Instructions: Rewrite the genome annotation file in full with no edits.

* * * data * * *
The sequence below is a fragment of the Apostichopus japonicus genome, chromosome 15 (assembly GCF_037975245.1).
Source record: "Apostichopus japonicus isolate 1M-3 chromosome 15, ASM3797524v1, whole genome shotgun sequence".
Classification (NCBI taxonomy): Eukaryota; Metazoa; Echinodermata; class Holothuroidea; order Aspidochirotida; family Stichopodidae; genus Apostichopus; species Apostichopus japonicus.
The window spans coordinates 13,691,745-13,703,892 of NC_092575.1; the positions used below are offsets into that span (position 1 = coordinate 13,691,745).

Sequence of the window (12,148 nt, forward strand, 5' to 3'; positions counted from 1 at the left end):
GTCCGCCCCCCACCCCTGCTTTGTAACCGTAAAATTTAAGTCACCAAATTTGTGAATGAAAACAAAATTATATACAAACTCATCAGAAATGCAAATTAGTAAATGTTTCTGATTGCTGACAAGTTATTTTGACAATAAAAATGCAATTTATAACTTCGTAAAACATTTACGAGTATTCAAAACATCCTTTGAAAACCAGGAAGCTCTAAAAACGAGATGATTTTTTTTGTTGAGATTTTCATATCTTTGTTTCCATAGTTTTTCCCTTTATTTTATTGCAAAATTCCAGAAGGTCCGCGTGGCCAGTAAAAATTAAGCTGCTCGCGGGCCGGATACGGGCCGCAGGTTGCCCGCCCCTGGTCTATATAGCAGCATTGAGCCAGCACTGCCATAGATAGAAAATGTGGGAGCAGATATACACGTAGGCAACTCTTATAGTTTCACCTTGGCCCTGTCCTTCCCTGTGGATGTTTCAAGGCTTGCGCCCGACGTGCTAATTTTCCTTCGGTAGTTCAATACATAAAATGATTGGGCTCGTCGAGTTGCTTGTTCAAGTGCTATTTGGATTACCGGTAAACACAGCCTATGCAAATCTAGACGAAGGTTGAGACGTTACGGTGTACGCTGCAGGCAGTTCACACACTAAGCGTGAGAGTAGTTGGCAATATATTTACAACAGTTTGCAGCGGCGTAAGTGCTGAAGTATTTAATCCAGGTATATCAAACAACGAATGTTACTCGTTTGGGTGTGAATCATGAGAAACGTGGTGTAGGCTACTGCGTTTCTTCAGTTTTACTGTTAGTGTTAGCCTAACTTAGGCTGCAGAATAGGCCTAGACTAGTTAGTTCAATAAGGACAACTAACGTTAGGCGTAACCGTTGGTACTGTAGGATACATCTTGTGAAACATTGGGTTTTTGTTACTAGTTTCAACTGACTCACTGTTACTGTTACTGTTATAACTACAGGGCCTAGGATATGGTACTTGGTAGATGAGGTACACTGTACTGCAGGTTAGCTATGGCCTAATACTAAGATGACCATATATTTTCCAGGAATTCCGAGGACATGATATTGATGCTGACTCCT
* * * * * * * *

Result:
The sequence below is a fragment of the Apostichopus japonicus genome, chromosome 15 (assembly GCF_037975245.1).
Source record: "Apostichopus japonicus isolate 1M-3 chromosome 15, ASM3797524v1, whole genome shotgun sequence".
Classification (NCBI taxonomy): Eukaryota; Metazoa; Echinodermata; class Holothuroidea; order Aspidochirotida; family Stichopodidae; genus Apostichopus; species Apostichopus japonicus.
The window spans coordinates 13,691,745-13,703,892 of NC_092575.1; the positions used below are offsets into that span (position 1 = coordinate 13,691,745).

Sequence of the window (12,148 nt, forward strand, 5' to 3'; positions counted from 1 at the left end):
GTCCGCCCCCCACCCCTGCTTTGTAACCGTAAAATTTAAGTCACCAAATTTGTGAATGAAAACAAAATTATATACAAACTCATCAGAAATGCAAATTAGTAAATGTTTCTGATTGCTGACAAGTTATTTTGACAATAAAAATGCAATTTATAACTTCGTAAAACATTTACGAGTATTCAAAACATCCTTTGAAAACCAGGAAGCTCTAAAAACGAGATGATTTTTTTTGTTGAGATTTTCATATCTTTGTTTCCATAGTTTTTCCCTTTATTTTATTGCAAAATTCCAGAAGGTCCGCGTGGCCAGTAAAAATTAAGCTGCTCGCGGGCCGGATACGGGCCGCAGGTTGCCCGCCCCTGGTCTATATAGCAGCATTGAGCCAGCACTGCCATAGATAGAAAATGTGGGAGCAGATATACACGTAGGCAACTCTTATAGTTTCACCTTGGCCCTGTCCTTCCCTGTGGATGTTTCAAGGCTTGCGCCCGACGTGCTAATTTTCCTTCGGTAGTTCAATACATAAAATGATTGGGCTCGTCGAGTTGCTTGTTCAAGTGCTATTTGGATTACCGGTAAACACAGCCTATGCAAATCTAGACGAAGGTTGAGACGTTACGGTGTACGCTGCAGGCAGTTCACACACTAAGCGTGAGAGTAGTTGGCAATATATTTACAACAGTTTGCAGCGGCGTAAGTGCTGAAGTATTTAATCCAGGTATATCAAACAACGAATGTTACTCGTTTGGGTGTGAATCATGAGAAACGTGGTGTAGGCTACTGCGTTTCTTCAGTTTTACTGTTAGTGTTAGCCTAACTTAGGCTGCAGAATAGGCCTAGACTAGTTAGTTCAATAAGGACAACTAACGTTAGGCGTAACCGTTGGTACTGTAGGATACATCTTGTGAAACATTGGGTTTTTGTTACTAGTTTCAACTGACTCACTGTTACTGTTACTGTTATAACTACAGGGCCTAGGATATGGTACTTGGTAGATGAGGTACACTGTACTGCAGGTTAGCTATGGCCTAATACTAAGATGACCATATATTTTCCAGGAATTCCGAGGACATGATATTGATGCTGACTCCT